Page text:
Dem 51
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GOP 49
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The End of the Line for Feinstein?

At this point, Sen. Dianne Feinstein's (D-CA) cognitive issues are well known. Whether they are debilitating or not depends on exactly who you talk to, though there have now been a number of public misstatements and missteps that suggest "she's no longer up to the job" is likely the correct assessment. Now, on top of this, she's dealing with shingles (and the aftereffects of the disease). Several weeks ago, she said she expected to be back in Washington sometime in early April. Now, however, she is making long-term plans to work from her home in California. And some people in her inner circle wonder if she'll ever be able to return to the Capitol.

Feinstein's absence brings up two obvious problems for the Democrats. One of those is that one less Democratic vote means that Senate Majority Leader Chuck Schumer (D-NY) has virtually no margin for error on floor votes. The second, and very possibly more momentous, problem is that Feinstein is a member of the Senate Judiciary Committee. Without her vote, Republican members of the committee, assuming they remain unified, can block Joe Biden's judicial nominees.

In view of all of this, Schumer and Feinstein have come up with a workaround. What they want to do is seat a "temporary" Democratic member of the Judiciary Committee, until such time as Feinstein is able to return to Washington and resume her duties. Schumer has completed the necessary paperwork, and could bring the matter up for a vote at any time.

That, however, may be the rub. The committee members are set as part of the organizing resolution that is adopted at the start of each session of the U.S. Senate. That resolution is filibusterable, but it does not often happen, since a minority party that filibustered an organizing resolution would also be blocking their own committee assignments and their own party leadership. A change to the resolution is also filibusterable, and when the only question is "Shall we allow [DEMOCRATIC SENATOR X] to replace Dianne Feinstein on the Judiciary Committee for some indeterminate length of time?" then there is considerably less motivation for the Republican minority to play along.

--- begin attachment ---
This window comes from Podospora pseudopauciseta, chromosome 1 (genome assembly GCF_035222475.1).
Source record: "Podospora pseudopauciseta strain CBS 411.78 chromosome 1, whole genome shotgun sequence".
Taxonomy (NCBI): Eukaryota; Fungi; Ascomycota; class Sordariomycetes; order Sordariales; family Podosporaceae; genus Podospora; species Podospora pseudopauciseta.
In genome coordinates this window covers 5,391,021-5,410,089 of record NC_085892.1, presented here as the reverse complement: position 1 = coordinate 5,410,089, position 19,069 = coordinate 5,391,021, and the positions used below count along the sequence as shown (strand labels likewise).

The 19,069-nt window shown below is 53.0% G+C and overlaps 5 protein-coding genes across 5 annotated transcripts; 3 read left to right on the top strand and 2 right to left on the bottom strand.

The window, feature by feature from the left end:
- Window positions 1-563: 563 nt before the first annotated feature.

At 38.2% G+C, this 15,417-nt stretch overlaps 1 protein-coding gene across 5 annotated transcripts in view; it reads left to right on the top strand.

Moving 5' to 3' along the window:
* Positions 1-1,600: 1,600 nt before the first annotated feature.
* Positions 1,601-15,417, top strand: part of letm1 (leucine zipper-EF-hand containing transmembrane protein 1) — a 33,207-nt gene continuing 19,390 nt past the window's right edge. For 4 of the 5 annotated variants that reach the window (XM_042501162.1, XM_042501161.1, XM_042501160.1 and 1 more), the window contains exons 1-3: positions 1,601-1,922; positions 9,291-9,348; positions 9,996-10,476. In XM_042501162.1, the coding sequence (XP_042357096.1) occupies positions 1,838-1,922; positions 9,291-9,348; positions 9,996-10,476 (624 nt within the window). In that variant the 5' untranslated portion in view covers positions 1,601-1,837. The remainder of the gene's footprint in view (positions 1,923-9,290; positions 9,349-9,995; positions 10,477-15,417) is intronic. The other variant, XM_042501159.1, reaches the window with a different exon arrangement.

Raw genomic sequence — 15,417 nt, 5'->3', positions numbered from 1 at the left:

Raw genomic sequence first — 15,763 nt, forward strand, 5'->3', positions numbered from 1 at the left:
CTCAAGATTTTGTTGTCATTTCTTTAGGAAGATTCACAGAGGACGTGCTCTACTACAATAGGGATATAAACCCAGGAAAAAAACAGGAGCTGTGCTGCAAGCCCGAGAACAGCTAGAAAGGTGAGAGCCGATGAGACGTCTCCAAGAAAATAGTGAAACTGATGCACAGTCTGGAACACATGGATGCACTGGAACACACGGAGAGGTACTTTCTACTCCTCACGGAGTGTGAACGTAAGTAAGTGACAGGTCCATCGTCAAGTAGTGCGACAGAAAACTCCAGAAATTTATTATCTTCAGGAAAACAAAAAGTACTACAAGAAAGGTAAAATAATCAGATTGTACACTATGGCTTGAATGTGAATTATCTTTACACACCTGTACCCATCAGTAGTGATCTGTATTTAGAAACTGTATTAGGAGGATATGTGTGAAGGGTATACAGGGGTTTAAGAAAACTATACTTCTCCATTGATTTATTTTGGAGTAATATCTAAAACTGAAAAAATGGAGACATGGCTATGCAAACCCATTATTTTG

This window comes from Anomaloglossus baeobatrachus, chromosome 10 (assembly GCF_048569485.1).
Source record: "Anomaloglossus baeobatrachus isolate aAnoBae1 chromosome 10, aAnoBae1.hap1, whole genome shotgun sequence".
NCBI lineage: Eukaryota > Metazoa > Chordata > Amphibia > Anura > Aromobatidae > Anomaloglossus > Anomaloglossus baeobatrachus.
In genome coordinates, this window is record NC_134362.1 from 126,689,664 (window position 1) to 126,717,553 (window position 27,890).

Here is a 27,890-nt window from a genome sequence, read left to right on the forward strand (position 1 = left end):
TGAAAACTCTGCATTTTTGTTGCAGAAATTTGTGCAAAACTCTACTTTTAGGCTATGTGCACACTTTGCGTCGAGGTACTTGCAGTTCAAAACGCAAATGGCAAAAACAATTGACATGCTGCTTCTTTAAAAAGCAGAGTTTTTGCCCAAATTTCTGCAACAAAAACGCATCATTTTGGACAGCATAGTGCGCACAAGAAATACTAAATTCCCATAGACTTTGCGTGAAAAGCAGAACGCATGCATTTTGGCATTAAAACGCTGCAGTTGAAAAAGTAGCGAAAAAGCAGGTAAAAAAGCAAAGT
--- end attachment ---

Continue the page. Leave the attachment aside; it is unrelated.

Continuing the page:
What that means is that, at least at the moment, the ball is in the Republicans' court. Needless to say, they don't much want to facilitate the approval of a bunch of Democratic-appointed judges. On the other hand, there are undoubtedly some Republican members who regard Feinstein as a good friend and/or colleague, and 10 of them might not want to create a situation in which the Senator could be forced to resign, rather than concluding her career on her own terms. Or, if they are thinking in a more realpolitik fashion, if Feinstein feels compelled to resign, then the Democrats will get a new senator from California who will be present for floor votes and who will be able, per Senate rules, to automatically replace Feinstein on the Judiciary Committee. On the other than, if the Republicans play nice and let [DEMOCRATIC SENATOR X] sit on the Committee while Feinstein retains her seat, then at least the GOP makes it harder for the Democrats to prevail on floor votes.